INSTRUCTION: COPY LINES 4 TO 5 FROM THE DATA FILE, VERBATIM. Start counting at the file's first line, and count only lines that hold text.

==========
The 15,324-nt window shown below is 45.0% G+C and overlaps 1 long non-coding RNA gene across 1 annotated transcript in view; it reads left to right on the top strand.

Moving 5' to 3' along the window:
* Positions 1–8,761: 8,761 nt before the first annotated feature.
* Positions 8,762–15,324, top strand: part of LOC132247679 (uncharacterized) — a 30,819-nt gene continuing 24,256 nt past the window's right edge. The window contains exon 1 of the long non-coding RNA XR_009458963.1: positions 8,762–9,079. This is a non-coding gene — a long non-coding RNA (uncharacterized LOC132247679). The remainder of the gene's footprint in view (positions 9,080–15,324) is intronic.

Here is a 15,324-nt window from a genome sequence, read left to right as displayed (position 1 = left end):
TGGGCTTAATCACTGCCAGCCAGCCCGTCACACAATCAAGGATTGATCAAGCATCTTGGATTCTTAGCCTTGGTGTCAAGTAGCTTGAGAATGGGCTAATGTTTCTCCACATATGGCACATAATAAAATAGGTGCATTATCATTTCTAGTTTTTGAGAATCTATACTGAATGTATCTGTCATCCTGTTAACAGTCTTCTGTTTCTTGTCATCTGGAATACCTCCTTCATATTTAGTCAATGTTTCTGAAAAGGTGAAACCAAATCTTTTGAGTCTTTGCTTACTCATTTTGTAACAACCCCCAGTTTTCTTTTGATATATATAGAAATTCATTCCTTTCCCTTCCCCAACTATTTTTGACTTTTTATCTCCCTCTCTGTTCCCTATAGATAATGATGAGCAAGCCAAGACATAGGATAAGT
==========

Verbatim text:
* Positions 8,762–15,324, top strand: part of LOC132247679 (uncharacterized) — a 30,819-nt gene continuing 24,256 nt past the window's right edge. The window contains exon 1 of the long non-coding RNA XR_009458963.1: positions 8,762–9,079. This is a non-coding gene — a long non-coding RNA (uncharacterized LOC132247679). The remainder of the gene's footprint in view (positions 9,080–15,324) is intronic.

Here is a 15,324-nt window from a genome sequence, read left to right as displayed (position 1 = left end):